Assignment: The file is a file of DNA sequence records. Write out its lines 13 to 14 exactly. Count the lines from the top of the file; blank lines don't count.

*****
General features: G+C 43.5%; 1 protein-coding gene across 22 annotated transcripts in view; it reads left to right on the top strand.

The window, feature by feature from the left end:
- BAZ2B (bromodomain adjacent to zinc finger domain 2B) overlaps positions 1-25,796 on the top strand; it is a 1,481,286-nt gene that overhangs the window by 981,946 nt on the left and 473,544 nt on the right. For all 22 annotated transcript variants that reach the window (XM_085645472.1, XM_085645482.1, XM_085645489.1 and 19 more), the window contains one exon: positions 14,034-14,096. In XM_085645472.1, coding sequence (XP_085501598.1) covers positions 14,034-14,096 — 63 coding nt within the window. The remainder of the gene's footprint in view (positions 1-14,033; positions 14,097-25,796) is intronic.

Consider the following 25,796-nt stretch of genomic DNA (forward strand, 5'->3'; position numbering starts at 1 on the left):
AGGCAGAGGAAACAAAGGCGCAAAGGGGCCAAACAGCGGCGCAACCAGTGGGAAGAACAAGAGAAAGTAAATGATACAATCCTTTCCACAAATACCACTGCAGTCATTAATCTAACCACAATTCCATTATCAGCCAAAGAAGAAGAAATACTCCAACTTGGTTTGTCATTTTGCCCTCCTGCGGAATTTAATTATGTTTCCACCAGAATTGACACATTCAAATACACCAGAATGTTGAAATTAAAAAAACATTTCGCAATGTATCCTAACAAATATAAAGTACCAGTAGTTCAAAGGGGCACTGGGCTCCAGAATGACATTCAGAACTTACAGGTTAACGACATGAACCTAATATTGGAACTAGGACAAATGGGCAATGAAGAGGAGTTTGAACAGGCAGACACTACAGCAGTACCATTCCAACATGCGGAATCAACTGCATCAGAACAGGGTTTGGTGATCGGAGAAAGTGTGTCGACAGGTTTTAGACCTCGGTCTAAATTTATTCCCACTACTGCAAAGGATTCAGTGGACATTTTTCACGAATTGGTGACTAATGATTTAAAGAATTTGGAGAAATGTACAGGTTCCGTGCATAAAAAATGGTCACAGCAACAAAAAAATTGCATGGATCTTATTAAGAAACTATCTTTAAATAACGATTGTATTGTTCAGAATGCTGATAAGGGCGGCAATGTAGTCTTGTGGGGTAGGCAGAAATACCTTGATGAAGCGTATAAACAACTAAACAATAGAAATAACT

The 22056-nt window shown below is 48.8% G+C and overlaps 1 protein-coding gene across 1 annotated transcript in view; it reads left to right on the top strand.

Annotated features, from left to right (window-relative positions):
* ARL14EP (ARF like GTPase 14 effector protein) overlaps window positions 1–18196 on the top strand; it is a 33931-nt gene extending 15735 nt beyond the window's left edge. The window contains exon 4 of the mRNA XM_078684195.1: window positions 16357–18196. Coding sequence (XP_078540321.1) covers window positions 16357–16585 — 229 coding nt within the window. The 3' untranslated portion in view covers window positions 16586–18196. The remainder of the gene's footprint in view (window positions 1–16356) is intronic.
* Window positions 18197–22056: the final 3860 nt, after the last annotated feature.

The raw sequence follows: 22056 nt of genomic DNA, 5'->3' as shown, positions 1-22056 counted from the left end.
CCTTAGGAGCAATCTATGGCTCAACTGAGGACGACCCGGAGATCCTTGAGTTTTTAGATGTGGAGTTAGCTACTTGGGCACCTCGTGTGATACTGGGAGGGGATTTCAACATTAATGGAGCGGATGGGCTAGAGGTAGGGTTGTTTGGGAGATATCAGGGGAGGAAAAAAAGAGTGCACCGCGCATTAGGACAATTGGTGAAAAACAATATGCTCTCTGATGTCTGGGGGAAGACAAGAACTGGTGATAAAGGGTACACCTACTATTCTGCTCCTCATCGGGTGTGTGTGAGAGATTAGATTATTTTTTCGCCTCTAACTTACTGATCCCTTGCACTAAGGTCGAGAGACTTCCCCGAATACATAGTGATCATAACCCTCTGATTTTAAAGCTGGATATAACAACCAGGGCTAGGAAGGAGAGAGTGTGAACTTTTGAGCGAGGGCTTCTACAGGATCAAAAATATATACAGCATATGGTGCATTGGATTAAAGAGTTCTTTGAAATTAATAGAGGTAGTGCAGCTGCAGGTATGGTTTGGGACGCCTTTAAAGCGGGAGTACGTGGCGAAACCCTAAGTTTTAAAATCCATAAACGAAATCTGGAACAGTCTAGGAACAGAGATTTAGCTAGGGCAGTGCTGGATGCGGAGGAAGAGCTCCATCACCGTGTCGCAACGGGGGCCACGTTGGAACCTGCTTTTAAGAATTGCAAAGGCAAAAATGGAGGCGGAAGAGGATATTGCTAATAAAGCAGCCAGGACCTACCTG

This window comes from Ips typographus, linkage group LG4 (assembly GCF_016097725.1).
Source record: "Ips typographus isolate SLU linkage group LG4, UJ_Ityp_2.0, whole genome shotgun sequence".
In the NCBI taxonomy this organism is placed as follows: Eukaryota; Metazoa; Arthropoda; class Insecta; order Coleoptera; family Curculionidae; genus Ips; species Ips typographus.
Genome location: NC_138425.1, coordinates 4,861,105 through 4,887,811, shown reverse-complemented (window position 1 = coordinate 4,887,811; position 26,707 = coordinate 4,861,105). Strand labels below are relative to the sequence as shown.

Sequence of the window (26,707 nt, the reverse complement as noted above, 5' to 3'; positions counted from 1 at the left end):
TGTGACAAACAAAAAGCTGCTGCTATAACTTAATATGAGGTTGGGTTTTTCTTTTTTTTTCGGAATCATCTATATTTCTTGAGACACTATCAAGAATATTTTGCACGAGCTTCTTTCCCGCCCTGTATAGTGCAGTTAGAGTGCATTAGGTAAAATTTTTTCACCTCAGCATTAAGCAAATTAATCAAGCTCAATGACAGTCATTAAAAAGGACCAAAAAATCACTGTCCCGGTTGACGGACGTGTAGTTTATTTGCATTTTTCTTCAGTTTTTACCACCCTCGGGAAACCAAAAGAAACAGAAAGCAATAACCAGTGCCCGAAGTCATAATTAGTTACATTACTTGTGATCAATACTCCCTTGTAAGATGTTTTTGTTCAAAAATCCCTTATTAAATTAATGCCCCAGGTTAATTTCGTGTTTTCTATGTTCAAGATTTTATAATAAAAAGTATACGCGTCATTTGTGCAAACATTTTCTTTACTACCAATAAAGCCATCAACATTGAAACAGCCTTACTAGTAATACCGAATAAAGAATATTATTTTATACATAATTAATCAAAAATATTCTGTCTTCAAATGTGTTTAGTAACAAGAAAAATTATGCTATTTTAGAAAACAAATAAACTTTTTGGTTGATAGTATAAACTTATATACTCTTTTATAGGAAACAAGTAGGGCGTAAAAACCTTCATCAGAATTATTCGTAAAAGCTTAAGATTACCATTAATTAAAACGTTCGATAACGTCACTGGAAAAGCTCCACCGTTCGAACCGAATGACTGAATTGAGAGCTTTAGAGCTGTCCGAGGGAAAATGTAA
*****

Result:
Source record: "Ips typographus isolate SLU linkage group LG4, UJ_Ityp_2.0, whole genome shotgun sequence".
In the NCBI taxonomy this organism is placed as follows: Eukaryota; Metazoa; Arthropoda; class Insecta; order Coleoptera; family Curculionidae; genus Ips; species Ips typographus.